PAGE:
Random Ramblings on LabVIEW Design

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The Egotistical Programmer

Active Participant

Hello Humble Programmers,

The wonderful Brian Powell wrote a series of excellent articles that can be found here.

You can also listen to his face noises here.

For those too busy/lazy to follow links the synopsis is to be a great programmer you need to throw off designer ego and be humble.

 

Well I'm a bloody brilliant programmer and have a massive ego so there! <--- that's a joke.......honest...

 

But I truly believe that there is a paradox here. I'll tell a little story to elaborate my theory.

Chatting to lovely eldest daughter yesterday and the conversation turns to her friends group, the dynamic is that she has 5 extremely close friends who she's grown up with. Some of their other friends want access to this close group and get jealous, this jealousy leads to controlling behaviour on some of the more susceptible members of the close group, teetering on the edge of bullying. This outrages my daughter and she exclaimed "They think they are so important that they should always be involved". Her perspective was that their egos were large. My diagnosis was that actually they were acting from a point of small or damaged ego.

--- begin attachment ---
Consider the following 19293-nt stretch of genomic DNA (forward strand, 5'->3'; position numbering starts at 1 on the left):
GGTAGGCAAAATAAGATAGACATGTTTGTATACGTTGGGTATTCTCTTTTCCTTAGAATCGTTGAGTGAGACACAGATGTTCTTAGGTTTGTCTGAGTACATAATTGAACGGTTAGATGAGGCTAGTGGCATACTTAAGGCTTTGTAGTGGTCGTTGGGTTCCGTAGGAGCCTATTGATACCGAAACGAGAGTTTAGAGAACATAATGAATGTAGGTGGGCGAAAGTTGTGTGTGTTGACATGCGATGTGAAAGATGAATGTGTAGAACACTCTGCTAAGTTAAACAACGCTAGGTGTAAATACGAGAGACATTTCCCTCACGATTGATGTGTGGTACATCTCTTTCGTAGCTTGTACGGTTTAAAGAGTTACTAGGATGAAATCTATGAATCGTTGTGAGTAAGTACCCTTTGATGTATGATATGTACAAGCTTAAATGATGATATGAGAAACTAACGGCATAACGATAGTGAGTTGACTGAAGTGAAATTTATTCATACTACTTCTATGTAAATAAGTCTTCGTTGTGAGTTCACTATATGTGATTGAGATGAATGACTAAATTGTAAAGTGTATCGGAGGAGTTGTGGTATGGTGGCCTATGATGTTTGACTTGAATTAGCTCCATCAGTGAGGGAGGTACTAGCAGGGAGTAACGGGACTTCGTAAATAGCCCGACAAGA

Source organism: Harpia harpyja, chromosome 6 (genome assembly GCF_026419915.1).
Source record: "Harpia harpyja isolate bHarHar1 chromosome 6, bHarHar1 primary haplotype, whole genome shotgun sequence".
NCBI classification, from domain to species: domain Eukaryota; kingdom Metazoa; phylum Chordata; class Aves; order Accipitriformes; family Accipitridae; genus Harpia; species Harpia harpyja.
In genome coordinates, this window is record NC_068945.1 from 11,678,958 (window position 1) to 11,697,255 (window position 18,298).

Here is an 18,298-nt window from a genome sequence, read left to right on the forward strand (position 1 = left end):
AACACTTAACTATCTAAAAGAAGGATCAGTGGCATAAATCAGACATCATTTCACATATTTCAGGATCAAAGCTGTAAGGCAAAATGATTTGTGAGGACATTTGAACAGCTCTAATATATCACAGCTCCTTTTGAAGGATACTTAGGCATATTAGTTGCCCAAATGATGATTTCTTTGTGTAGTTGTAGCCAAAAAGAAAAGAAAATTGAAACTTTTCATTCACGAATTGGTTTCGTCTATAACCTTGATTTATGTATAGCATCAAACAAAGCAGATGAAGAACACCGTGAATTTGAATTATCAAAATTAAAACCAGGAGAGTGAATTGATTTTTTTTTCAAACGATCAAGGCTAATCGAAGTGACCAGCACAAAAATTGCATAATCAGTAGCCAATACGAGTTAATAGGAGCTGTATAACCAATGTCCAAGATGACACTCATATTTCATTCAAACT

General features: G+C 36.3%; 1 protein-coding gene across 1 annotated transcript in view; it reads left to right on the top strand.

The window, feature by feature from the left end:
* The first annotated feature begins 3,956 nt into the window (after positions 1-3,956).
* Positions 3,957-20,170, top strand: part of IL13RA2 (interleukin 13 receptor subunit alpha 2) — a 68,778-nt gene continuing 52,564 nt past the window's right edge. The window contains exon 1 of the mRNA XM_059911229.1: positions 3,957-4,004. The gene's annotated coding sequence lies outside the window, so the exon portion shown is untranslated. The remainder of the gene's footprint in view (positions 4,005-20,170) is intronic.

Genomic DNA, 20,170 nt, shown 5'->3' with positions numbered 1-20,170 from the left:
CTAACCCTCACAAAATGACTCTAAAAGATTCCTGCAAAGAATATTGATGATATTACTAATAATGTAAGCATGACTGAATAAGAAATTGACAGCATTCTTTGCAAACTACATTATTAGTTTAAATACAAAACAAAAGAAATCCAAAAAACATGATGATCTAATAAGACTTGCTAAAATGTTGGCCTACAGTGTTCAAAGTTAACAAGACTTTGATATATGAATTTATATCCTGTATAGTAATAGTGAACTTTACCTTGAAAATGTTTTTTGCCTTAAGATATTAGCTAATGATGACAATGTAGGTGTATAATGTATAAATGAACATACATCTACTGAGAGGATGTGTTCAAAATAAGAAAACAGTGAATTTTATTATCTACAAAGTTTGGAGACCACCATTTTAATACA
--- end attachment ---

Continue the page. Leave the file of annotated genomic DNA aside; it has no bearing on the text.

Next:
The point here is to act without ego you need a healthy/large ego. In fact the very terms large or small are incorrect in my opinion. Let's talk in terms of healthy and unhealthy egos.

 

The programmer who hides his code is often deemed to be arrogant, whereas I would say that their ego is unhealthy. 

 

In summary egoless programming requires programmers who have healthy egos.